Oceans For Emotions: Following rituals is comforting
"Sing, O heavens; and be joyful O earth and break forth into singing."
- Isaiah 48:13
I love rituals. Rituals are always there for us to do things without having to decide each time what to do. All you have to do is follow the ritual.
When my Best Fishing Friend, and I first spot our bay water, we break out into our ritualistic song, which is a poor rendition of "Hello, ocean, my old friend; We've come to talk with you again." We sing at the top of our voices, and we may be causing a tsunami on the island of Hawaii. We are good fisherwomen, but we are not asked to sing in many choirs, especially myself.
The next ritual that we follow is that we wave to the ocean. And guess what?
It always waves a welcoming wave back.
Next, we always stop on the crabbing bridge where a sign reads, "Do not park on bridge." We only stop a minute to see which way the tide is going.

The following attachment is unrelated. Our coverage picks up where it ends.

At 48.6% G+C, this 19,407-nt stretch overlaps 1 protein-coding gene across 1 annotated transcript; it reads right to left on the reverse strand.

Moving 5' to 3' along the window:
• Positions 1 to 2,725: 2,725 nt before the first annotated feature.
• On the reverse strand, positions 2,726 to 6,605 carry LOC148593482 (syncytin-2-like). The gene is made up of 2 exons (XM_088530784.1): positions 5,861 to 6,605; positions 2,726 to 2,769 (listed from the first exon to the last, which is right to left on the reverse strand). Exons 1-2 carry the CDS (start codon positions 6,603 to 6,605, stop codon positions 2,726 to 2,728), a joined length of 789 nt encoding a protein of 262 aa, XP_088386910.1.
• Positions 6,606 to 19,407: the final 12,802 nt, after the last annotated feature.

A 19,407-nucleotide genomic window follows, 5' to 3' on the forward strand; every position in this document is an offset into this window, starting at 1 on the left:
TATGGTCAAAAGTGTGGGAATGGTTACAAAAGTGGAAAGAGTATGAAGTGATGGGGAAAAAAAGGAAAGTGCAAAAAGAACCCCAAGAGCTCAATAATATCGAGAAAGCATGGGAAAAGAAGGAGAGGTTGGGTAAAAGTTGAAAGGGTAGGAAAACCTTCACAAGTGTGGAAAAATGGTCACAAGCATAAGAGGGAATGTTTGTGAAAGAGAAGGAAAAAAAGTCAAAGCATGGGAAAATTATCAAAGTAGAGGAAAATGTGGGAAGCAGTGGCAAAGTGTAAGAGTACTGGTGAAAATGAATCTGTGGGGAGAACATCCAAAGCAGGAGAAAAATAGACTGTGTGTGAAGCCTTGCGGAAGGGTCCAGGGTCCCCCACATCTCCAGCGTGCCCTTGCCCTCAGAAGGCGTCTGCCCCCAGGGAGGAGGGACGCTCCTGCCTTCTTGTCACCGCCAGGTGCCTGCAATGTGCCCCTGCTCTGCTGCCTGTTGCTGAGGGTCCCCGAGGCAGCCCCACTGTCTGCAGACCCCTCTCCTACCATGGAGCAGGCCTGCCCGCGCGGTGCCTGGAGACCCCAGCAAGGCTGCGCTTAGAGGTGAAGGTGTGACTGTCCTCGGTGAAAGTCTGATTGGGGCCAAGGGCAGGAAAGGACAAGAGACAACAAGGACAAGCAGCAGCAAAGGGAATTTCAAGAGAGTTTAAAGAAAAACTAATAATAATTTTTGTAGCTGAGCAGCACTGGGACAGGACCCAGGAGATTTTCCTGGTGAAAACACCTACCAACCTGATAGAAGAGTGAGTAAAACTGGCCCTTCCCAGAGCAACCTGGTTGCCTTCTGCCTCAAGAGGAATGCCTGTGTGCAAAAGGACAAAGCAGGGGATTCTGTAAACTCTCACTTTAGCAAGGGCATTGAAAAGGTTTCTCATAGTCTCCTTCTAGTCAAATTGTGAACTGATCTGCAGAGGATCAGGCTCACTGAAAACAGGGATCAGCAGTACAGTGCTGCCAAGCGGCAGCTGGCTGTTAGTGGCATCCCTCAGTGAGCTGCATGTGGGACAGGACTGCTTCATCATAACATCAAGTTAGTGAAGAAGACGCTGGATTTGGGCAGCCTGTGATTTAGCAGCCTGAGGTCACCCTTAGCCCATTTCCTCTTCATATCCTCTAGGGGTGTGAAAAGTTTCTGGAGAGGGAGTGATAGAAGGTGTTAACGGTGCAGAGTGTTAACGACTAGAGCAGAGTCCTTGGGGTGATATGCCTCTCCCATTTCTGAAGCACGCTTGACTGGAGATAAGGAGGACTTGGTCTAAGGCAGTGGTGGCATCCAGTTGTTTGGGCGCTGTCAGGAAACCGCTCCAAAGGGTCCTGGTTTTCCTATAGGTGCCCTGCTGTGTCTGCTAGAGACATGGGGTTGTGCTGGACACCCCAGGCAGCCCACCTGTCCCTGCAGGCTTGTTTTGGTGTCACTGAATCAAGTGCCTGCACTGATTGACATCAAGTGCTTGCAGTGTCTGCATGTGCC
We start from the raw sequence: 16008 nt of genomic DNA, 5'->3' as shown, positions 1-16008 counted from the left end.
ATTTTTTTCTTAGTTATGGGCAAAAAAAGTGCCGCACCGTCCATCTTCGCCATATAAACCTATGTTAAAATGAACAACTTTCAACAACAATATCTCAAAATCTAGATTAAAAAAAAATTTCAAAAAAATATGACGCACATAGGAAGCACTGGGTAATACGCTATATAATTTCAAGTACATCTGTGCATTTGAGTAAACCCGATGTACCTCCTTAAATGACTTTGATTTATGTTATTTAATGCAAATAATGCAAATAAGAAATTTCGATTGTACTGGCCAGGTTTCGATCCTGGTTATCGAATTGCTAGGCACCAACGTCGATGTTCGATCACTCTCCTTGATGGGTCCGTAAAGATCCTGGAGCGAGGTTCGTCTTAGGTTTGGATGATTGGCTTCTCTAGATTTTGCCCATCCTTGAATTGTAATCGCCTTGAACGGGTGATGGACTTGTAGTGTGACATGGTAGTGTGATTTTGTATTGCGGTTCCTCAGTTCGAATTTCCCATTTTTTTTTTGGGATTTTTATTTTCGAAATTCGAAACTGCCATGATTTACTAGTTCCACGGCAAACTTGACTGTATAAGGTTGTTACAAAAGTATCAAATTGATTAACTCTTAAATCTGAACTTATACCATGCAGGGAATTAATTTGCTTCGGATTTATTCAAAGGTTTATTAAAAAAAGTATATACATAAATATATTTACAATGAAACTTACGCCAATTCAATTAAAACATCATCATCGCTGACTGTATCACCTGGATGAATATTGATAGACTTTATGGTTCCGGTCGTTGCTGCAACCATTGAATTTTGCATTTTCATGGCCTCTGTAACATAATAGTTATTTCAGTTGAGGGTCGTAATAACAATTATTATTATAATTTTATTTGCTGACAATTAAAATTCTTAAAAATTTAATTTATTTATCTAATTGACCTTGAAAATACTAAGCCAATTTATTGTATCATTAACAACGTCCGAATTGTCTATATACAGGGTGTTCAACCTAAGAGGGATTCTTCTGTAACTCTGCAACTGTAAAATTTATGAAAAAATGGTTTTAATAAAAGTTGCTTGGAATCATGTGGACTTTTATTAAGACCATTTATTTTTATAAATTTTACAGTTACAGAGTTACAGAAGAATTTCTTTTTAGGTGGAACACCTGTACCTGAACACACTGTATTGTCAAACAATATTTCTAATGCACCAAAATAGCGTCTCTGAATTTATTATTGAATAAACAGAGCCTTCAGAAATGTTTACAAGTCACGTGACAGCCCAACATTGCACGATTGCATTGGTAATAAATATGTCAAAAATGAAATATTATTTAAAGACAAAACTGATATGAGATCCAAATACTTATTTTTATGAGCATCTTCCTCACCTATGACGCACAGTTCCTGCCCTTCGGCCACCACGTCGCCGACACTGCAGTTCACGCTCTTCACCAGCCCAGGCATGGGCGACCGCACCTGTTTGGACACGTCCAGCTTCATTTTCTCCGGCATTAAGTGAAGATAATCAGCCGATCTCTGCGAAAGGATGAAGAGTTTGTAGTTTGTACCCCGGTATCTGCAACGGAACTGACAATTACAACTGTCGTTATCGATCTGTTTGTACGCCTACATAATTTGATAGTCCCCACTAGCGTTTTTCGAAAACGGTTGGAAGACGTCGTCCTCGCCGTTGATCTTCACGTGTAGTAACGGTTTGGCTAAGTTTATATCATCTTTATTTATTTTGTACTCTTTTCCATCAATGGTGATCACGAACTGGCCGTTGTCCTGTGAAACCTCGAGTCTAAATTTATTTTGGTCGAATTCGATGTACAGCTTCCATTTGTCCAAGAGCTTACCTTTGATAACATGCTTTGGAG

Tides are the most ritualistic rituals, and their highs and lows can be predicted for up to hundreds of years as long as there is a moon, earth and sun. It's a gravity thing.
We then drive Ripple Road, that I named myself, until it stops at Powderhorn Lake. Then, we turn around and choose the best place to fish.
If we hear that people are catching redfish, we follow the rituals to catch redfish. We fish near a shell reef and grass with a loud popping cork, so we can make as much noise as we can.
If the trout have made their ritualistic appearance on our beach front, we wade out with our rods and reels and fish with live shrimp, mullet or croakers.
As the day gets hotter, we move to the pier, which ritualistically says, "No trespassing," so we stand in the bay water and fish under the pier for flounder. The pier can hear our laughter when we catch a fish but never joins in it.
"Our Father, who art in heaven." You ritualistically taught us to pray, and I always say the part that I think You included just for me: "Forgive us our trespasses, and we forgive those who trespass against us."